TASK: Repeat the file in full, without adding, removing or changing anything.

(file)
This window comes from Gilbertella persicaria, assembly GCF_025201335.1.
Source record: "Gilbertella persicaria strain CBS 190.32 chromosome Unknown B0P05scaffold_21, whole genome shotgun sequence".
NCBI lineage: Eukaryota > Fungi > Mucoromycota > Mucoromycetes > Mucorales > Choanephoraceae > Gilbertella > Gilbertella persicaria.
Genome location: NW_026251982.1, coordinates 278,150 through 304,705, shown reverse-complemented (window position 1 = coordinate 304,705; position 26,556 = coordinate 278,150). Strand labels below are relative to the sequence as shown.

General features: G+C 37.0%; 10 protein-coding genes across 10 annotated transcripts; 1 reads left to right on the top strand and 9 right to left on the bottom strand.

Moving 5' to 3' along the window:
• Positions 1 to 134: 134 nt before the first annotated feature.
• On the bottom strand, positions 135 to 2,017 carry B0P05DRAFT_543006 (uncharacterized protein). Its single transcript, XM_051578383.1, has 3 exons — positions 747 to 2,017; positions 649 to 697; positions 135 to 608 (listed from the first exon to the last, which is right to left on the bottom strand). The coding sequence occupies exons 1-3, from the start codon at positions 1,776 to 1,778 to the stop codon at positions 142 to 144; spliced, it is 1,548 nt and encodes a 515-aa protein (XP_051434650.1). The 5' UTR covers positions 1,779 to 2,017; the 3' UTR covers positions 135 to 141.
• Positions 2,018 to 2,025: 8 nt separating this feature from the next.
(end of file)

This window comes from Gilbertella persicaria, assembly GCF_025201335.1.
Source record: "Gilbertella persicaria strain CBS 190.32 chromosome Unknown B0P05scaffold_21, whole genome shotgun sequence".
NCBI lineage: Eukaryota > Fungi > Mucoromycota > Mucoromycetes > Mucorales > Choanephoraceae > Gilbertella > Gilbertella persicaria.
Genome location: NW_026251982.1, coordinates 278,150 through 304,705, shown reverse-complemented (window position 1 = coordinate 304,705; position 26,556 = coordinate 278,150). Strand labels below are relative to the sequence as shown.

General features: G+C 37.0%; 10 protein-coding genes across 10 annotated transcripts; 1 reads left to right on the top strand and 9 right to left on the bottom strand.

Moving 5' to 3' along the window:
• Positions 1 to 134: 134 nt before the first annotated feature.
• On the bottom strand, positions 135 to 2,017 carry B0P05DRAFT_543006 (uncharacterized protein). Its single transcript, XM_051578383.1, has 3 exons — positions 747 to 2,017; positions 649 to 697; positions 135 to 608 (listed from the first exon to the last, which is right to left on the bottom strand). The coding sequence occupies exons 1-3, from the start codon at positions 1,776 to 1,778 to the stop codon at positions 142 to 144; spliced, it is 1,548 nt and encodes a 515-aa protein (XP_051434650.1). The 5' UTR covers positions 1,779 to 2,017; the 3' UTR covers positions 135 to 141.
• Positions 2,018 to 2,025: 8 nt separating this feature from the next.